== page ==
Thursday, 10 June 2010

German girls search for normality after Yemen captivity - Feature

Source: Earthtimes


Bautzen, Germany ­ Eleven months of captivity have left their mark on Lydia and Anna Hentschel.

The 4 and 6-year-old sisters, members of a German family of five that was kidnapped in Yemen last year, returned to their home state of Saxony in mid-May after being rescued by Saudi soldiers.

But they have yet to really settle in. "There is no everyday life," their uncle, Reinhard Poetschke, said.

The fate of their parents and barely 2-year-old brother remains uncertain, a year after their capture north of the Yemeni capital Sana'a on June 12, 2009.

A special church service with prayers for the Hentschel family and another hostage that is still missing will be held on Saturday at St. Michael's Church in Bautzen.

The girls will not be there "in order to protect them," Poetschke said. Saudi special forces rescued the sisters on May 17 in the border area between Saudi Arabia and Yemen.

Two days later, the girls returned to Germany onboard an aircraft of the German Armed Forces.

"The girls resurfacing was just as mysterious as their abduction," said Poetschke, who has acted as the family's spokesman during the ensuing media frenzy.

The children have largely been shielded from the public. "They should return to a normal life," Poetschke, a minister in the Dresden suburb of Radebeul, said.

But that hasn't been easy. "Yemen is their actual home, that's where they have lived for most of their lives," Poetschke noted.

Relatives hope that Anna and Lydia will find a new home and regain trust under the loving care of their extended family. Their father, who is still missing, is the youngest of seven siblings.

Poetschke is his brother-in-law. The girls' parents worked at a public hospital in the northern province of Saada, where an insurgency led by the Shiite Houthi tribe has been raging since 2004.

The nurse and the mechanical engineer used to be employed by the small Christian aid agency Worldwide Services, which is based in the Netherlands.

In 2004, their first child Lydia was born in Saada. The other two children, Anna and Simon, were later born in Saxony.

Shortly after each birth, Sabine and Johannes Hentschel would travel back to Yemen with their children.

The family only lived in Meschwitz, close to Bautzen in Saxony, when they spent their holidays in Germany.

On June 12, 2009, the couple and their three children joined some colleagues on an excursion in Yemen.

On their way back, the family, two German nursing aides, a South Korean teacher and a British engineer fell into the hands of kidnappers.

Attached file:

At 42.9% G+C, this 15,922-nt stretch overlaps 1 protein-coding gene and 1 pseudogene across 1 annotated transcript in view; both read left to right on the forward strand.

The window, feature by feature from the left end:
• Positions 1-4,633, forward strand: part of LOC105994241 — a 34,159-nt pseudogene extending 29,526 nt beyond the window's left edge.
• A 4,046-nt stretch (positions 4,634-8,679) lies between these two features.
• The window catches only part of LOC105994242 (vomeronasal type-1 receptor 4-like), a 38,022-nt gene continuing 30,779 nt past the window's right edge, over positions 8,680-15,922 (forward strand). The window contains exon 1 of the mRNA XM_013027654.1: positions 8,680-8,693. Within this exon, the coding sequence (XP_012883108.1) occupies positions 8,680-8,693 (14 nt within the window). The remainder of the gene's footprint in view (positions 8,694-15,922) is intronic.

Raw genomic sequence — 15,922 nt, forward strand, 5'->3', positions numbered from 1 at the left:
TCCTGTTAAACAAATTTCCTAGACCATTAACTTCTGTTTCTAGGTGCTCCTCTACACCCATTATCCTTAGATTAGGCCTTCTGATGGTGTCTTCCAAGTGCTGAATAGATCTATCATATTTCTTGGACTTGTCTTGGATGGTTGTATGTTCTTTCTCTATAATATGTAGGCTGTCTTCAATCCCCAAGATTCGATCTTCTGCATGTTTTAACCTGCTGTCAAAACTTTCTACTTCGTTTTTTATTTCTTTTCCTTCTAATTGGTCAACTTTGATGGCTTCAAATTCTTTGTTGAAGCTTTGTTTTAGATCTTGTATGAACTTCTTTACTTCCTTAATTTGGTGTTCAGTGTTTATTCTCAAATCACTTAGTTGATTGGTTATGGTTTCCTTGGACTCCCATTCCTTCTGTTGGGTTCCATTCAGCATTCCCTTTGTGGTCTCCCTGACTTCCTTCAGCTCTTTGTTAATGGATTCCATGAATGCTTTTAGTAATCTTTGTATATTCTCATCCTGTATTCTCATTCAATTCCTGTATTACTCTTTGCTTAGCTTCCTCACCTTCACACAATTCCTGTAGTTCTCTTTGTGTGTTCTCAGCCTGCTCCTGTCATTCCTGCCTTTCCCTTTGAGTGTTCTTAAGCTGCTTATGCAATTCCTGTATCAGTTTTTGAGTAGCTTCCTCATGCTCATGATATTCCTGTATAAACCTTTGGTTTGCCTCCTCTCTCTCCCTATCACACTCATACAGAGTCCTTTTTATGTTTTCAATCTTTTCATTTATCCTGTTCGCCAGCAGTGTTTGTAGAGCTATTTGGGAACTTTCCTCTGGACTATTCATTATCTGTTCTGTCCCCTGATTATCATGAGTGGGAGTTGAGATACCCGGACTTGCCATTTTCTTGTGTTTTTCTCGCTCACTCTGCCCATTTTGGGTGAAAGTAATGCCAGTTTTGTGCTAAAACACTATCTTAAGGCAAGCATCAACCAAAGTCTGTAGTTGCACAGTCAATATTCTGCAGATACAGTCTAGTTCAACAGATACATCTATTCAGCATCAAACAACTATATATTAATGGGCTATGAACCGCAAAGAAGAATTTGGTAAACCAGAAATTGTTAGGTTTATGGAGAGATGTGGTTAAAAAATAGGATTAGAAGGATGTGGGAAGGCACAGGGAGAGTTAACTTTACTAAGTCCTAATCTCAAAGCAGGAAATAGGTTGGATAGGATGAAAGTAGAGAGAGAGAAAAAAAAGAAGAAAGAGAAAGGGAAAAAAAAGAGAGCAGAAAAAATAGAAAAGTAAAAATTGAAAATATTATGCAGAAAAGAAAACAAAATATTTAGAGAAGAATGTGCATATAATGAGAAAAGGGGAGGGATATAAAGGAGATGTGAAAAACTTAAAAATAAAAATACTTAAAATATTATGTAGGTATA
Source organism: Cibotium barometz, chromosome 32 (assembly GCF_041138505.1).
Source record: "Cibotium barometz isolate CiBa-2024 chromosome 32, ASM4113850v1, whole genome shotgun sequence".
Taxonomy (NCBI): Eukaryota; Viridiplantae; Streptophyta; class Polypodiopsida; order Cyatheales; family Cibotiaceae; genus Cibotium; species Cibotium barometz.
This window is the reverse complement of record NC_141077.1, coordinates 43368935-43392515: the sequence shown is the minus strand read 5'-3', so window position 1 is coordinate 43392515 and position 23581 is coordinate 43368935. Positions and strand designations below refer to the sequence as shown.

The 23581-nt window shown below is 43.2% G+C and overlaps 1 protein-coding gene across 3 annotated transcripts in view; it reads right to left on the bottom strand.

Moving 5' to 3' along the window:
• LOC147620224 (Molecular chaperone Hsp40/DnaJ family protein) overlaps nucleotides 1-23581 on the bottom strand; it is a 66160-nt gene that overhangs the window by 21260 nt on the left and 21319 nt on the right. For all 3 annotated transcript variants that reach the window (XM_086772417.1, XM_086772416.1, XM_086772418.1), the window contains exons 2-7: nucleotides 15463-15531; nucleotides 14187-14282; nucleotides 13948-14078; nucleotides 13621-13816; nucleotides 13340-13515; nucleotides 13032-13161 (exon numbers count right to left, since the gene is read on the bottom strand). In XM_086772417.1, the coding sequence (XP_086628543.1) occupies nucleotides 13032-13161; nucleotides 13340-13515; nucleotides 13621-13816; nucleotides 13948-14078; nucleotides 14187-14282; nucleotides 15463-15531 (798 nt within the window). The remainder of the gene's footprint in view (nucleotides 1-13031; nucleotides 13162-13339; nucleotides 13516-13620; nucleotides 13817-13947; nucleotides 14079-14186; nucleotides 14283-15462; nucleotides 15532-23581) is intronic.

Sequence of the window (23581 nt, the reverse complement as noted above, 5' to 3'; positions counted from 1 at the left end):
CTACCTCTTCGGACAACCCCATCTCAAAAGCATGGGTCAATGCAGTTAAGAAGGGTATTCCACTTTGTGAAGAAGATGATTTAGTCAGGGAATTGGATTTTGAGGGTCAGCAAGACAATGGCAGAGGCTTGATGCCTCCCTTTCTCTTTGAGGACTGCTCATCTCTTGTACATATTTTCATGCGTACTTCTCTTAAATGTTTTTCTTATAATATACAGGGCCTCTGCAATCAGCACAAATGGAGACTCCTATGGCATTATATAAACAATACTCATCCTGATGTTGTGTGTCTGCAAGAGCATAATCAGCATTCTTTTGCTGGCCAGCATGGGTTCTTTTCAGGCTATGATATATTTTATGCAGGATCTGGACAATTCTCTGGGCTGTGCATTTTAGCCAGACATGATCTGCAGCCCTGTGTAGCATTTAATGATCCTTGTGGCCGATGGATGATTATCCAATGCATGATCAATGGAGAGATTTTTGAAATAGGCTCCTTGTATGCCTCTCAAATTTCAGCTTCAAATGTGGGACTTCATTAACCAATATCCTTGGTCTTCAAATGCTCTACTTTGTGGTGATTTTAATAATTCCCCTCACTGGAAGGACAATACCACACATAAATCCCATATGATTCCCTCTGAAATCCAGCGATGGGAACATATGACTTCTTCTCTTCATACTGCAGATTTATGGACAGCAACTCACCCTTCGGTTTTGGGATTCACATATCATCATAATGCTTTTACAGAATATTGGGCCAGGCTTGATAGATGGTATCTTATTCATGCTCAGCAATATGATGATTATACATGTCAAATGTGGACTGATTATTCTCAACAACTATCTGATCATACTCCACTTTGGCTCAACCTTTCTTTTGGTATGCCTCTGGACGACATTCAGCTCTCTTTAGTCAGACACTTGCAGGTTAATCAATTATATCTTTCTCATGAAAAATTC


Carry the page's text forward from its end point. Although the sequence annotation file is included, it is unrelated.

The South Korean and the two German women from Lower Saxony were found soon afterwards. They had been shot dead.

The exact circumstances surrounding the capture of the hostages remain unclear. In all likelihood, Anna and Lydia have been living separately from their mother and father for a long time.

They hardly speak any German anymore. There are few signs that the girls miss their parents. "They dont ask about them," Poetschke said.

"It seems that they had to process the pain months ago."

The family assumes that the children were living with a Yemeni tribe.

"The girls still speak Arabic with each other," Poetschke said.

"Every once in a while, they call each other Fatima and Sarah." Conversations over more than everyday things are thus difficult.

"They can only express their deeper feelings in Arabic," he said. Fortunately, the family is receiving help from friends and acquaintances who know the language.

According to their uncle, the rescued girls do not seem distressed and show no apparent signs of trauma or physical deprivation.

They play with puppets and like to paint.

They do appear to be out of shape, Poetschke said. He assumes that they were not allowed to go outside much during their captivity.

The joy over the return of the girls mixes with worries about the three family members who are still missing. Relatives are bracing for the worst.

Speculation over little Simon's death has not been officially confirmed so far.

"We still have hope that all of them will come back," Poetschke said.

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